Speaker: House prices and the "Magic Money"
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Katharine Moody, in reply to
It needn’t be offshore money, it could just be that the “Magic Money” is coming from those that made the “Big Bucks” since the 80’s on spiraling house price inflation, trading down to the cheap rural properties and buying an “apartment in town” for the kids,
This is the question - is this gap, this "magic money" (300/800 - roughly 37%, more than a third of our residential housing stock!) owned/purchased directly by people who live/work/earn/borrow and pay taxes offshore? If so, and the Reserve Bank knows it - then obviously the government knows it too - and neither are prepared to admit it to the people of New Zealand. If we did know it via this kind of statistical analysis - then why are we even talking about a foreign ownership register to find it out! The Government already knows but they are not telling us. What they are telling us is that they don't know and can't know because they don't have the right data, Which, if this analysis is on the money about the "magic money" - then our Government and the Reserve Bank are lying to us.
That to me is astounding. Doesn't that really, really upset anyone else?
Just noting it is 3/8ths of the growth. This is not the same thing as 3/8ths of the houses. If a house has never been sold in the period it is impossible for it to be part of the growth, if a house has been sold 15 times in 15 years, that one house will have contributed strongly to the growth in prices. 3/8ths of houses would be the upper limit if all houses had been sold once, and gains were distributed evenly among them.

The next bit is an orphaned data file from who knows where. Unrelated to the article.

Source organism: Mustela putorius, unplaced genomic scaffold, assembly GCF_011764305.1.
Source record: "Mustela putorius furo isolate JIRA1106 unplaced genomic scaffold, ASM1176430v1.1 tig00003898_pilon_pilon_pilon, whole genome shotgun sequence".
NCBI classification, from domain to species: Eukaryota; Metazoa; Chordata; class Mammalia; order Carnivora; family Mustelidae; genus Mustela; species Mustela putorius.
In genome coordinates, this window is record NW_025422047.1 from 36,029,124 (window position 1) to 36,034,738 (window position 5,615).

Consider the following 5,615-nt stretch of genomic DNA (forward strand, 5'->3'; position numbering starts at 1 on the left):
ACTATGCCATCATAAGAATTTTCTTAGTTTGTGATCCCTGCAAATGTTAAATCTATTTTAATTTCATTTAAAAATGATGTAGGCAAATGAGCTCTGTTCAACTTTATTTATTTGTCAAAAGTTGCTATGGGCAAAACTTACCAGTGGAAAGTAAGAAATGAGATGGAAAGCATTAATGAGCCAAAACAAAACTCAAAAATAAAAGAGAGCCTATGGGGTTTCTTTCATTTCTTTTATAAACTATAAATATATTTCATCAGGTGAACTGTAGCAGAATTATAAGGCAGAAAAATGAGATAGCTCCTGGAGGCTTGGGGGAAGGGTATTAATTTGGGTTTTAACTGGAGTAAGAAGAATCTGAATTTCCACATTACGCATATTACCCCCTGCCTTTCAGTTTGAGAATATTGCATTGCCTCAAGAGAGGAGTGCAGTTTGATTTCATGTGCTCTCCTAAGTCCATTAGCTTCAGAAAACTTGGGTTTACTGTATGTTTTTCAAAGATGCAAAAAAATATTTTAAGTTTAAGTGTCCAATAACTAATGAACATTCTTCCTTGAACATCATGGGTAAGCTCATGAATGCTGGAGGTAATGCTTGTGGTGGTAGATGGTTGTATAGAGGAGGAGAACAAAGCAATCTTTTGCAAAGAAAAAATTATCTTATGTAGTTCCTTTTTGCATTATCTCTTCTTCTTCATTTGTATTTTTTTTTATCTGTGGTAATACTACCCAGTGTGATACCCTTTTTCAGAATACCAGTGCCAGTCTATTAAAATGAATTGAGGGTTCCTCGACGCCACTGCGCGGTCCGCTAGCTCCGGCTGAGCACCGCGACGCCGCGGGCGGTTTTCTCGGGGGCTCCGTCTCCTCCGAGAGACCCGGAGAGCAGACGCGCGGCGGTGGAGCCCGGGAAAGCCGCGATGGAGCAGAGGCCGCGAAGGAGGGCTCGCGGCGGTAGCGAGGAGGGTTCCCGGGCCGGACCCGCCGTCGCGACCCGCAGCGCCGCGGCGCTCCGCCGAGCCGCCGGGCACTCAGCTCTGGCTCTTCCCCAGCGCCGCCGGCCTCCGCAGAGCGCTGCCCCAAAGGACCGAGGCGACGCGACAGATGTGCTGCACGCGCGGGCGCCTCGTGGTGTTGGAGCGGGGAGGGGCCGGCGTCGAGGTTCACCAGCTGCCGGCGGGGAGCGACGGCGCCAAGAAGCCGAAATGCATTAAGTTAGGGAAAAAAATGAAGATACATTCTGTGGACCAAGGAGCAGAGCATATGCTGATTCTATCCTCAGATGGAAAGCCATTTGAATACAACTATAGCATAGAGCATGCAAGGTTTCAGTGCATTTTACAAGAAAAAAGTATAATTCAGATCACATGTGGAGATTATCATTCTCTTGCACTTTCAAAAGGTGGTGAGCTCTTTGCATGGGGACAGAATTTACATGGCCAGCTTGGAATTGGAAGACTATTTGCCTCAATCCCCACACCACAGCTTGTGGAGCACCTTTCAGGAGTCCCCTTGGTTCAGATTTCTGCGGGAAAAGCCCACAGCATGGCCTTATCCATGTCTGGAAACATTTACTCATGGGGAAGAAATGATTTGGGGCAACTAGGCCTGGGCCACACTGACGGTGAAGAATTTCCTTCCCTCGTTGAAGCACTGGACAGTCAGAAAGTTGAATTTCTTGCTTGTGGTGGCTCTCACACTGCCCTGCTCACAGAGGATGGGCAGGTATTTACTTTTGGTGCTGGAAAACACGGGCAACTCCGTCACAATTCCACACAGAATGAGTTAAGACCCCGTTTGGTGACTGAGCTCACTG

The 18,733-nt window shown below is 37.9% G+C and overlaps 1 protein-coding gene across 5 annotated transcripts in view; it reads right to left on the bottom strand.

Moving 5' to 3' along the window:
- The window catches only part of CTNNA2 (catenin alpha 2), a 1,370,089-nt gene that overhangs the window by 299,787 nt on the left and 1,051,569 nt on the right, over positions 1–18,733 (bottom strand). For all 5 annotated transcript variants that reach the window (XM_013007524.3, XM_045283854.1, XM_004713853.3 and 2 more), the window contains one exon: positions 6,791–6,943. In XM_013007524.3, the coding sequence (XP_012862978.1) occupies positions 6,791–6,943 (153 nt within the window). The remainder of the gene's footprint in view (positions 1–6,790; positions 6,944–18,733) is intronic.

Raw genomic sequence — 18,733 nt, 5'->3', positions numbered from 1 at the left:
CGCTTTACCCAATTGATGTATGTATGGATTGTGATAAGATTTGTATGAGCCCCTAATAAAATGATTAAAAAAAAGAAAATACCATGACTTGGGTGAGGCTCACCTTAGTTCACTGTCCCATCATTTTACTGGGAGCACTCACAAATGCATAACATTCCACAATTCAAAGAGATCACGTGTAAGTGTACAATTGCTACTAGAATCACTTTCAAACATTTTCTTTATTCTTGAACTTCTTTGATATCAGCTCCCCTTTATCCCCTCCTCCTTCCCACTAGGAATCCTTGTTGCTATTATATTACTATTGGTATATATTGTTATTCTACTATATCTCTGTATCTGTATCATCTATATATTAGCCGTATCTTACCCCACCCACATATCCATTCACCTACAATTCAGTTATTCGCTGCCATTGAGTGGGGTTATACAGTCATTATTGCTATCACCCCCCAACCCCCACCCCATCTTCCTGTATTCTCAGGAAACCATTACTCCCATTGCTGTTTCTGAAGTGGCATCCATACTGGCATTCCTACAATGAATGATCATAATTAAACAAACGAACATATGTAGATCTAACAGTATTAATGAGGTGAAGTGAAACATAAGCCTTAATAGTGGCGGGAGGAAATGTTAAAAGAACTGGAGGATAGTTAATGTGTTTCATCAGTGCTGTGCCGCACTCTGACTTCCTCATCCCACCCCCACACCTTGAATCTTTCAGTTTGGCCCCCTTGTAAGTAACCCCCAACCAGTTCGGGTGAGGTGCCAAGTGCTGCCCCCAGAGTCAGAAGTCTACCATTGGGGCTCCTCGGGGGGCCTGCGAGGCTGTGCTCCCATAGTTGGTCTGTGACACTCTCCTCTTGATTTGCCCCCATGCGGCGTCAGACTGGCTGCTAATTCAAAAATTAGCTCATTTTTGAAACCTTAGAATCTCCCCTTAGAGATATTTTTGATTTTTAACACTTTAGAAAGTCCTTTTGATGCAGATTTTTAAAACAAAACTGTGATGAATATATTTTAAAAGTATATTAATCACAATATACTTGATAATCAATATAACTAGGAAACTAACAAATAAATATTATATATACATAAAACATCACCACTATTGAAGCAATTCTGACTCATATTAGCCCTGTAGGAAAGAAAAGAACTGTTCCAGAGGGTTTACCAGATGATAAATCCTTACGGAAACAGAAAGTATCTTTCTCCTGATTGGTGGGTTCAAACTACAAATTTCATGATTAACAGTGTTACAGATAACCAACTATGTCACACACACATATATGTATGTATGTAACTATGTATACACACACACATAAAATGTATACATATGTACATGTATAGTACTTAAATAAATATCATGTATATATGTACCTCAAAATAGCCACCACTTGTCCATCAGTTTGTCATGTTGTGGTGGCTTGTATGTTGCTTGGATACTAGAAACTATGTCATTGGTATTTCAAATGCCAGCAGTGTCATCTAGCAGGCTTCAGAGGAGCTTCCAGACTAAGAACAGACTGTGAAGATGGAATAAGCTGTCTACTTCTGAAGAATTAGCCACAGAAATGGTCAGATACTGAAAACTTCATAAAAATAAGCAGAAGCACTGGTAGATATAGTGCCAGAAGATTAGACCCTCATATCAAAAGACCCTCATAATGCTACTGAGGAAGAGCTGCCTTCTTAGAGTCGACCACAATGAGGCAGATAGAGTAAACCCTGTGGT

chris, in reply to
is this gap, this “magic money” (300/800 – roughly 37%, more than a third of our residential housing stock!) owned/purchased directly by people who live/work/earn/borrow and pay taxes offshore? If so, and the Reserve Bank knows it – then obviously the government knows it too – and neither are prepared to admit it to the people of New Zealand.
When you account for this:
New Zealand’s diaspora is significant and our expatriate community is seen as an important contributor to New Zealand’s economic prosperity. The number of New Zealanders living overseas is estimated to be in the range of 700,000 to 1million, of whom 495,000 are living in Australia. The latter figure equates to greater than one in ten New Zealanders living in Australia.
According to the Australian Department of Immigration and Border Protection, an estimated 640,770 New Zealanders lived in Australia on 30 June 2013.
and then this:
New Zealand’s overseas-born population has continued to increase. In 2006, 23 percent of people usually living in New Zealand (879,543 people) had been born overseas compared with 20 percent in 2001 and 18 percent in 1996.
although around 220,000 of those have been resident in the country for less than five years
“The people of New Zealand” becomes a fairly fluid concept when you’re shaving off 20% on one end/ adding another 20% on the other, it suits New Zealand’s unique style of democracy to a t. If one favours a more protectionist style there’s NZF, but the system is largely geared against them so it’s round round round we go. I’m not sure a foreign ownership register would provide an easy scapegoat as much as expose to what extent New Zealand and New Zealander are abstract constructs.